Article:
Sustainability Concept’s Interpretation Affecting Native Farmers’ Participation on JCSPO Initiative and Governance in Sabah, Malaysia

  • Tham Mun Hou
  • Pramila Tamunaidu


This study investigates how the contradiction of sustainability concept’s interpretation between the policy makers and Sabahan native farmers impacts on the slow participation in the Jurisdictional Certified Sustainable Palm Oil (JCSPO) initiative. Triangulation methodology combining documentation method, ethnographic fieldwork, semi-structured interviews and focus group meetings with 155 key stakeholders were conducted in Sabah for over a fourteen-month period. Thematic approach and narrative analysis were utilized to analyse and interpret data collected on field. Findings revealed that unique native farmers’ characteristics, local customary law and cultural belief impacted their extent of participation in JCSPO initiative. The analysis indicated that the vague sustainability concept and the element of commercialism embedded of the JCSPO initiative further exacerbated the clash of sustainability concept’s interpretation of the native smallholders, which ultimately complicates the governance of the farmers. Findings on specific aspects of sustainability concept’s differences as identified in this study may provide awareness for policy makers for restrengthening the initiative by redefine, realigning and rebalancing the sustainability concept based on local needs and acceptance.


Kacen, L., & Chaitin, J. (2006). ’The times they are a changing’: Undertaking qualitative research in ambiguous, conflictual, and changing contexts. The Qualitative Report, 11(2), 209-228.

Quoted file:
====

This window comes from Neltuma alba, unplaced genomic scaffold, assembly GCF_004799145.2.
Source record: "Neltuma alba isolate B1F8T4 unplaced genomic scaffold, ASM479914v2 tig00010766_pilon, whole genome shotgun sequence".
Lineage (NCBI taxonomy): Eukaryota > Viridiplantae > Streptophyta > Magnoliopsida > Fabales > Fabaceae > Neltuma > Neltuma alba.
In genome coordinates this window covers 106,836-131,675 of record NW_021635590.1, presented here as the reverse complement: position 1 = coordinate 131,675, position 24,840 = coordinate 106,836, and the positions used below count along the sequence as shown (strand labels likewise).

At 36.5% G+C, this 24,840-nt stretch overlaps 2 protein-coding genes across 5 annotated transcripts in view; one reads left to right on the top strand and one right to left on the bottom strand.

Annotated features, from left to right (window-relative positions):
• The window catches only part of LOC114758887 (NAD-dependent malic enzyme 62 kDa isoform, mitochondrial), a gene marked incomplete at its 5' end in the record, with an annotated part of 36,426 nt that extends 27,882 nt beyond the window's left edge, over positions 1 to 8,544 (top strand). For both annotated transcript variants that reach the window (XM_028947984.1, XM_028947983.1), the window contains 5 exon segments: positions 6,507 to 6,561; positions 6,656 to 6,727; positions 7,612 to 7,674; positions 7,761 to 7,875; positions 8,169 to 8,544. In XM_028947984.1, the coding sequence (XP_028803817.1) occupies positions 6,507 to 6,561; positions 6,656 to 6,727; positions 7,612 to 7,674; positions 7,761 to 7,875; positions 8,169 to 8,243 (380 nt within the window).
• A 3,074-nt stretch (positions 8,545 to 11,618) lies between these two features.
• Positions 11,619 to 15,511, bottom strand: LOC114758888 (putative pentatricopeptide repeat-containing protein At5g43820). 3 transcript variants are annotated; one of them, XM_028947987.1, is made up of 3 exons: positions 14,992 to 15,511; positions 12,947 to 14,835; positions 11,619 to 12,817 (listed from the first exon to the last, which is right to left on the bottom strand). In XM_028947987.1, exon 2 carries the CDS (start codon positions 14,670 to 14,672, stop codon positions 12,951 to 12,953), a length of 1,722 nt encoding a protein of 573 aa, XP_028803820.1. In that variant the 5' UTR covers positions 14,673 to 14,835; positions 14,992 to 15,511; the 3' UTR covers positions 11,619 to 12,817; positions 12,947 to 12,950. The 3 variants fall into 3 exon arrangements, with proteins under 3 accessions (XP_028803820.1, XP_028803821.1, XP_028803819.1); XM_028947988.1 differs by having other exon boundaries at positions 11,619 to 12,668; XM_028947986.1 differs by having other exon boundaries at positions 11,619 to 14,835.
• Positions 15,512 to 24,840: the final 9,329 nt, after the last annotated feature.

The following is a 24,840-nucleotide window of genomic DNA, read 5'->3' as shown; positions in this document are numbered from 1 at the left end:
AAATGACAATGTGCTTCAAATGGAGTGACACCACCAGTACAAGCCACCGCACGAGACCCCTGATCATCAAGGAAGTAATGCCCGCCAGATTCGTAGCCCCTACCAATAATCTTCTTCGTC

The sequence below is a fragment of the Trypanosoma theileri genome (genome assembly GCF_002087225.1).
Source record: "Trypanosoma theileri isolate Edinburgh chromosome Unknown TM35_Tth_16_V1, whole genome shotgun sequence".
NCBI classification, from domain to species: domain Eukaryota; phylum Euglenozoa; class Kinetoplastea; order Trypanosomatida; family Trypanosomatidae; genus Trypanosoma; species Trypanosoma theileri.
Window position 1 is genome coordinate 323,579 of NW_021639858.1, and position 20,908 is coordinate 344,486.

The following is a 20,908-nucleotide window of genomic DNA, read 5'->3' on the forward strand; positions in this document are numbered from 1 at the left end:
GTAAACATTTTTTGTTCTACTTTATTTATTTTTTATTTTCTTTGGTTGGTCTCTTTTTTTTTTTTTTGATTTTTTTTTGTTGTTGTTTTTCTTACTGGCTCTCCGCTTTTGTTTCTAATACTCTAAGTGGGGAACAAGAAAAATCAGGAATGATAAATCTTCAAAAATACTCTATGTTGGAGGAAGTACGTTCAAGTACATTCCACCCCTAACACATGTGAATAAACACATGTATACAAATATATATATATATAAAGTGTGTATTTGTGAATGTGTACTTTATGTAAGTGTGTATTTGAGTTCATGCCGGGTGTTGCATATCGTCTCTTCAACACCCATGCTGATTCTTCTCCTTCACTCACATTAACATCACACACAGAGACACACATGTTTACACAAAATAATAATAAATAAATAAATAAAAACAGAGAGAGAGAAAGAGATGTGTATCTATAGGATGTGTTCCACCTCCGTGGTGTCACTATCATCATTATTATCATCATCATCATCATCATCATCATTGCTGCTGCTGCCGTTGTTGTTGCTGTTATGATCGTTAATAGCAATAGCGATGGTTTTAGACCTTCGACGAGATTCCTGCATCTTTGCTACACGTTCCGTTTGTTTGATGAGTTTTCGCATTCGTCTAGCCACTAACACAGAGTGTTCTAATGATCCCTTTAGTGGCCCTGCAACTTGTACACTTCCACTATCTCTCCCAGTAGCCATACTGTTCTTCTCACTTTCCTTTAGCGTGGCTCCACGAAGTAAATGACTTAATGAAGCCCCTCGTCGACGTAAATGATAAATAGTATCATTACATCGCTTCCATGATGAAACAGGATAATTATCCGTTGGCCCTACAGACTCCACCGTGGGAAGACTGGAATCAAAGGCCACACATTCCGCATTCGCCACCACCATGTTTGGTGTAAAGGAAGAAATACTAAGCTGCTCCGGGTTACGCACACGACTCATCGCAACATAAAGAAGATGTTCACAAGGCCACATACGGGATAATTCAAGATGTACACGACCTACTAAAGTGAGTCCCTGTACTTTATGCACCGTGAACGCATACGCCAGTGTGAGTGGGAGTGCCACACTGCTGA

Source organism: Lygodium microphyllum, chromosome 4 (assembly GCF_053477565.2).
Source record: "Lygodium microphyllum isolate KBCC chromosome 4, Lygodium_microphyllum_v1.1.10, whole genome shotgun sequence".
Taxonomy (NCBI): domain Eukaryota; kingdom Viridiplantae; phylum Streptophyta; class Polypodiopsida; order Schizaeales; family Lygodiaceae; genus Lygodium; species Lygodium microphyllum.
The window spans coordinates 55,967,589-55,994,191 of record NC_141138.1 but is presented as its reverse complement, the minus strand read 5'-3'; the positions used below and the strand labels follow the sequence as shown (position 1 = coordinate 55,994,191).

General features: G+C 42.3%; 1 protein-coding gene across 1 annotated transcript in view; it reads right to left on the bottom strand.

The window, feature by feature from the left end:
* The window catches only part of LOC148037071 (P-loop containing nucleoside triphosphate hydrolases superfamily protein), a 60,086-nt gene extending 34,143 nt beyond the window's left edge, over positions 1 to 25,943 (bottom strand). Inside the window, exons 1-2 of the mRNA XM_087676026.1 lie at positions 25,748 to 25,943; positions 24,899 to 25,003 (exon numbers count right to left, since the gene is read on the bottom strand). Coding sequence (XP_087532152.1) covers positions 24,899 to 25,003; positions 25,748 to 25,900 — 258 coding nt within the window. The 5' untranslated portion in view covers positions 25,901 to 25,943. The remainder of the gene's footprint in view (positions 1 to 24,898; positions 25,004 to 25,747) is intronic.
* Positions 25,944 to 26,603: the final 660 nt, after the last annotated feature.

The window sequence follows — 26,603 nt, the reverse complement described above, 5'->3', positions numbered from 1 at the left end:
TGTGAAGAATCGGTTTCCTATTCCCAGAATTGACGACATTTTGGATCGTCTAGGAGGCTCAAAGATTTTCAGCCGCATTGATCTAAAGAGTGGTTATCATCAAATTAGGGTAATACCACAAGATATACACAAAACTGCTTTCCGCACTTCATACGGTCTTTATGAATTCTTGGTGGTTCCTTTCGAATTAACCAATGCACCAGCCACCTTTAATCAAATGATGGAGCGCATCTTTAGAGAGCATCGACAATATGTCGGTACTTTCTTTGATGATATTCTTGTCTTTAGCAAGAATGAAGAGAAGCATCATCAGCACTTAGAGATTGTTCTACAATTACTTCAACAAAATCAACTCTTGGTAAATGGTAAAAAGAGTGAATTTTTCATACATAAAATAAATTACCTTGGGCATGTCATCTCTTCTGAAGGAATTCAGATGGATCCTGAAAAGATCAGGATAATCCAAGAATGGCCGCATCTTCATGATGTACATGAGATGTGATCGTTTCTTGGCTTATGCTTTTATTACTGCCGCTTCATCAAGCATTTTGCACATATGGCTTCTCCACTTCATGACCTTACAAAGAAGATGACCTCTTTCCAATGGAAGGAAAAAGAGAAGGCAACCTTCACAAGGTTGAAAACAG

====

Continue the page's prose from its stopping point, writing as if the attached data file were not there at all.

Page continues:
Kenney-Lazar, M., Wong, G., Baral, H., & Russell, A. J. (2018). Greening rubber? Political ecologies of plantation sustainability in Laos and Myanmar. Geoforum, 92, 96-105.
Nakashima, D., Galloway McLean, K., Thulstrup, H., Ramos Castillo, A., Rubis, J., & Traditional Knowledge Initiative. (2012). Weathering uncertainty: Traditional knowledge for climate change assessment and adaptation; 2012.
Pita, C., Pierce, G. J., & Theodossiou, I. (2010). Stakeholders’ participation in the fisheries management decision-making process: Fishers’ perceptions of participation. Marine policy, 34(5), 1093-1102.
Ritchie, H. (2021, February 9). Palm Oil. Our World in Data.
Roundtable Sustainable Palm Oil (RSPO) (2017). RSPO Certifications Systems for Principles & Criteria. Assessed on February 15, 2021.
Rulli, M. C., Casirati, S., Dell’Angelo, J., Davis, K. F., Passera, C., & D’Odorico, P. (2019). Interdependencies and telecoupling of oil palm expansion at the expense of Indonesian rainforest. Renewable and Sustainable Energy Reviews, 105, 499-512.
Ruysschaert, D., & Salles, D. (2014). Towards global voluntary standards: Questioning the effectiveness in attaining conservation goals: The case of the Roundtable on Sustainable Palm Oil (RSPO). Ecological Economics, 107, 438-446.
Teng, S., Khong, K. W., & Ha, N. C. (2020). Palm oil and its environmental impacts: A big data analytics study. Journal of Cleaner Production, 274, 122901.
Vogelpohl, T. (2021). Transnational sustainability certification for the bioeconomy? Patterns and discourse coalitions of resistance and alternatives in biomass exporting regions. Energy, Sustainability and Society, 11(1), 1-13.
World Wildlife Fund, Malaysia (2021). Sabah: A Global Leader in Sustainable Palm Oil. Available at: Assessed on January 13, 2021.
How to Cite
MUN HOU, Tham; TAMUNAIDU, Pramila. Sustainability Concept’s Interpretation Affecting Native Farmers’ Participation on JCSPO Initiative and Governance in Sabah, Malaysia. International Journal of Advanced Research in Economics and Finance, [S.l.], v. 6, n. 1, p. 70-77, mar. 2024. ISSN 2682-812X. Available at: <>. Date accessed: 21 may 2024.
English Section